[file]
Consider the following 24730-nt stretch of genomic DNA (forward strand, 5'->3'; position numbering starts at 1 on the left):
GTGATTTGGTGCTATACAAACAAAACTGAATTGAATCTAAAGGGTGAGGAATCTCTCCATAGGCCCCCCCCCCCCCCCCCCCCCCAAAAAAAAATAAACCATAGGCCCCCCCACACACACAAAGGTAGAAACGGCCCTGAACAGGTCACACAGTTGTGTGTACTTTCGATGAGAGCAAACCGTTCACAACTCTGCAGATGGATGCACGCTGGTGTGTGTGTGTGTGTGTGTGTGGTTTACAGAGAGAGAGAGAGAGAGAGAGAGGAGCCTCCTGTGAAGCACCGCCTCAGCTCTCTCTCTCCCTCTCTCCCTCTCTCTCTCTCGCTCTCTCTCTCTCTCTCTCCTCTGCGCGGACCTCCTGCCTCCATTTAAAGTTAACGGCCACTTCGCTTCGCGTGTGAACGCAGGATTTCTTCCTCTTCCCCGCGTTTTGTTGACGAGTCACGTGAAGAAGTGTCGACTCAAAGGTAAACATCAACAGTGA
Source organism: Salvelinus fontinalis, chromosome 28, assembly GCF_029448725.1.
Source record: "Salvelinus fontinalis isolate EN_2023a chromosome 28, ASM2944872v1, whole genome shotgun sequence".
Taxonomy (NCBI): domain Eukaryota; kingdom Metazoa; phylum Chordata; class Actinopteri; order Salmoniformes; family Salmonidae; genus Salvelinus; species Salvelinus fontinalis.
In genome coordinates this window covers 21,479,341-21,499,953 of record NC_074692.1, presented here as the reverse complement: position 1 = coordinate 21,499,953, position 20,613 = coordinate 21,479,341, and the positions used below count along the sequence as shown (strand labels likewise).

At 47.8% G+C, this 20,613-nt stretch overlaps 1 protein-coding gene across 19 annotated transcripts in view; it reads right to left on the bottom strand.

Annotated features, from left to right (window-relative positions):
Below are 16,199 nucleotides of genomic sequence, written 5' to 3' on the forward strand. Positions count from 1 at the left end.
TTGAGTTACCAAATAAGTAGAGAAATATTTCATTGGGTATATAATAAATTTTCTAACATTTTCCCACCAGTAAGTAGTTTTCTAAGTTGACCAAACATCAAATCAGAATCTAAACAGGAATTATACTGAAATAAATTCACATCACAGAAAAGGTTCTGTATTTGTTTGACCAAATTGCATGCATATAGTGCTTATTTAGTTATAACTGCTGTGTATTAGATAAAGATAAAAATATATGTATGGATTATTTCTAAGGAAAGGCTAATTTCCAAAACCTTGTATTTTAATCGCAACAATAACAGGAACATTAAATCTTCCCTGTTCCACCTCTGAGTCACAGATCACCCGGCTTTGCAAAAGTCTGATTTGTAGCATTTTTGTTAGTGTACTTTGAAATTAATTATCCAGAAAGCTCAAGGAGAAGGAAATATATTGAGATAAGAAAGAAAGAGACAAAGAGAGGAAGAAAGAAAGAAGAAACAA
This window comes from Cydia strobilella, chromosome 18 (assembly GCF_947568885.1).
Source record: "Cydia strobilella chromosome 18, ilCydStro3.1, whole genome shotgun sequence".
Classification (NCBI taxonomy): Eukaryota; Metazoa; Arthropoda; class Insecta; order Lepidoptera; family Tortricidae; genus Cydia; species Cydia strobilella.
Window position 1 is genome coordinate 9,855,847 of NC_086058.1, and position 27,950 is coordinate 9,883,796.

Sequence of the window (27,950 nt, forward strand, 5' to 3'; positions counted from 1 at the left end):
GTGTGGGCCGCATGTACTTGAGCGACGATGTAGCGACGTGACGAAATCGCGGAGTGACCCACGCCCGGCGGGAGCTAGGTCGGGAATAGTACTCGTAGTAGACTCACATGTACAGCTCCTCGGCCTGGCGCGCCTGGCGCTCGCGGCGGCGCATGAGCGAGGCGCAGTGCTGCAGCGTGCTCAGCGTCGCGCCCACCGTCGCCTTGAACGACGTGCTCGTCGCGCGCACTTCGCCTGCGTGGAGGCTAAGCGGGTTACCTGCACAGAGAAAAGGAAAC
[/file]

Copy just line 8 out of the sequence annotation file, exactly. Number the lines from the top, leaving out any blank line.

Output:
Annotated features, from left to right (window-relative positions):